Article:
Many ordinances require a fence to be set back "a reasonable distance" which is defined as enough space to allow the fence owner to access both sides of the fence for its maintenance. If their fence meets this legal requirement, they can even come on your side of the fence & remove anything attached to it, or paint it, or whatever they decidce to do to it. If it is placed right on the property line with mutually signed Fence Compliance Form signed by all parties, then you are responsible both for the mainteance of your side of the fence & for keeping anything from afflicting their side of the fence.
In any case, what grows through a fence or over a fence to the other side they can legally remove. But where a chainlink is involved, where really does a vine tresspass to the other side? If one side of the fence wants to see vines, and the other side of the fence does not want them, there's no possibility of mutually satisfactory use, which is just one more reason why a fence that ugly-ass should never be used to separate properties. Which underscores your need for a privacy-providing & vastly more attractive natural wood fence of your own, placed according to ordinance requirements if they will not enter into a mutual agreement to have a more aesthetic fence placed directly on the property line.
They don't sound like reasonable people but the law is almost certainly on their side. If they ARE reasonable you might be able to convince them to permit you to replace a fence that does not allow for mutually agreeable use (you cannot grow vines on it when there is no way to keep them on your side), & at your expense put up an aesthetic fence that does not allow such free penetration of plant life. Your side cna be rich & green, theirs they can paint purple polka dot if they like. Or just put it inside your property & you maintain both sides of the fence.
Most regulations require a fence to be no higher than six feet (some city or county ordinances allow 8 feet) in a back yard or along an alley; no higher than three feet at the front of a house (sometimes four feet); no closer than a foot from sidewalks, interfering with no easements, blocking no street-corner visibility from vehicles, with a minimum of one four-foot-wide access gate in case of fire or other emergency. Sometimes a fence building permit is needed, that costs very little with the building department, but some areas require a permit only for fences that one wants exceptions to not conform to an ordinance (for instance a seven or eight foot fence might need a permit for the variance, but a six foot or smaller that adheres to all requirements would not require a permit).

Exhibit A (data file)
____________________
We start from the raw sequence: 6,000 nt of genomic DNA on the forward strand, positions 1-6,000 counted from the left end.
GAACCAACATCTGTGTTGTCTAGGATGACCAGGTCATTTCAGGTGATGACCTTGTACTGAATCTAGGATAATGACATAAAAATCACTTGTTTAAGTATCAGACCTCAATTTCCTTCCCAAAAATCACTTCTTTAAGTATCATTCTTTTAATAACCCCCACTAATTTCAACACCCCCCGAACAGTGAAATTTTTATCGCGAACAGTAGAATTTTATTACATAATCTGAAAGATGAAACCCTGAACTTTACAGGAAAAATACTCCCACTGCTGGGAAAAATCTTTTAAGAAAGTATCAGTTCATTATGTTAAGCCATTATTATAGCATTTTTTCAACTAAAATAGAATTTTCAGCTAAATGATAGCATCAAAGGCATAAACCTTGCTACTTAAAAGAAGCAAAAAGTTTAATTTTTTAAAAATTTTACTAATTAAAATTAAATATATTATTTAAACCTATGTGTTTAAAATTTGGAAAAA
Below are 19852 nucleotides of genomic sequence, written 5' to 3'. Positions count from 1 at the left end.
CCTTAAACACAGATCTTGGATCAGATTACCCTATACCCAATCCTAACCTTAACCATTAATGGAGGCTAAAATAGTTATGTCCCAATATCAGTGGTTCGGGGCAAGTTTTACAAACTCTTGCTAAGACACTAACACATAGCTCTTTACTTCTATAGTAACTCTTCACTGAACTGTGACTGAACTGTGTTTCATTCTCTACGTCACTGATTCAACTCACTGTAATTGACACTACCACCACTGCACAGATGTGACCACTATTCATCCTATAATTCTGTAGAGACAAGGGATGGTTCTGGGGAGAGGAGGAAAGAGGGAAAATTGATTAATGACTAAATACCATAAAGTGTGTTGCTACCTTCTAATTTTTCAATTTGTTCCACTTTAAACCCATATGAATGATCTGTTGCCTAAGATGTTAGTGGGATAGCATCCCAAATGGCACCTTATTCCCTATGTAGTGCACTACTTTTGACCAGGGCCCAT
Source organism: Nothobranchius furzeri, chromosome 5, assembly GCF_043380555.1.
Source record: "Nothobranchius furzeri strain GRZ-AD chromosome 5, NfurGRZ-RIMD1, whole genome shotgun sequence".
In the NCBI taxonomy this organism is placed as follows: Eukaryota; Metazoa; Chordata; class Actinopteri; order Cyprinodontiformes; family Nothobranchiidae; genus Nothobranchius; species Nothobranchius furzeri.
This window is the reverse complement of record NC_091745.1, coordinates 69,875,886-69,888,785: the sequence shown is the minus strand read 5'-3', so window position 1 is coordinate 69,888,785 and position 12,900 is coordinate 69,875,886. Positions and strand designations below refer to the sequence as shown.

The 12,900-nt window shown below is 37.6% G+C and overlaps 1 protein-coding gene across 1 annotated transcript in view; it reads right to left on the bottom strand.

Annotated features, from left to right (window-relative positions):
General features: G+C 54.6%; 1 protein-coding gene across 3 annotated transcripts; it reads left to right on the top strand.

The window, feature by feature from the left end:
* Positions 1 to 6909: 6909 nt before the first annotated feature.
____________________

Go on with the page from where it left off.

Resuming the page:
Placement of a fence also requires that the rights of adjacent property owners are not allowed to be hindered; if the present fence is directly on the property line, it could be argued that your right to grow vines on a fence has definitely been hindered by their right to not have vines on their side of the fence, forcing the issue of either replacing it witha fence that protects both sides' rights equally, or requiring them to move the fence away from the property line so that they alone maintain both sides of it & which provides you room to have your own fence with access to both sides.
-paghat the ratgirl
--
"Of what are you afraid, my child?" inquired the kindly teacher.
"Oh, sir! The flowers, they are wild," replied the timid creature.
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WOW! You must be a lawyer! Thanks for your reply, paghat!
You're right... I'll probably end up getting a privacy fence. But if I do, I'll pay for the entire thing myself. They aren't the most co-operative of neighbors.
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Some vines still find their way through every crack in those fences.
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Well, my $0.02 would be to plant a natural fence that will block the view...I don't know, something like Golden Bamboo :>)
Before long, they won't be able to see them ATVs either if they aren't willing to put in their yard-work time. Course that's a rude thing to do to your OTHER neighbors....
John snickering in this balmy houston weather

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If you want revenge, bindweed's also an option, but only after you've sold your place and are preparing to leave. :-) According to everyone I've asked, the only way to really kill it is to use chemicals even the military is wary of.

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Perhaps you could move your vine, or take cuttings, to another spot away from them, and plant some less invasive climber like a clematis?
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We have a problem neighbor too. What we did was build three trellis structures separated by evergreen trees about 2 feet inside the fenceline (there is an existing three rail cedar fence). Because there is no height restriction on the trellis, they are eight feet tall and I have rambling and climbing roses growing on them, and I can trim both sides. They block the objectionable view and look lovely in bloom. Your neighbors sound as unreasonable as ours and I wish you luck.
Karen
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we not only have to trim all the crappy brush grows thru our 700 foot long fence along our drive, we gotta cart all the trimmings away rather than tossing them over the fence into their wild trashy brush. Ingrid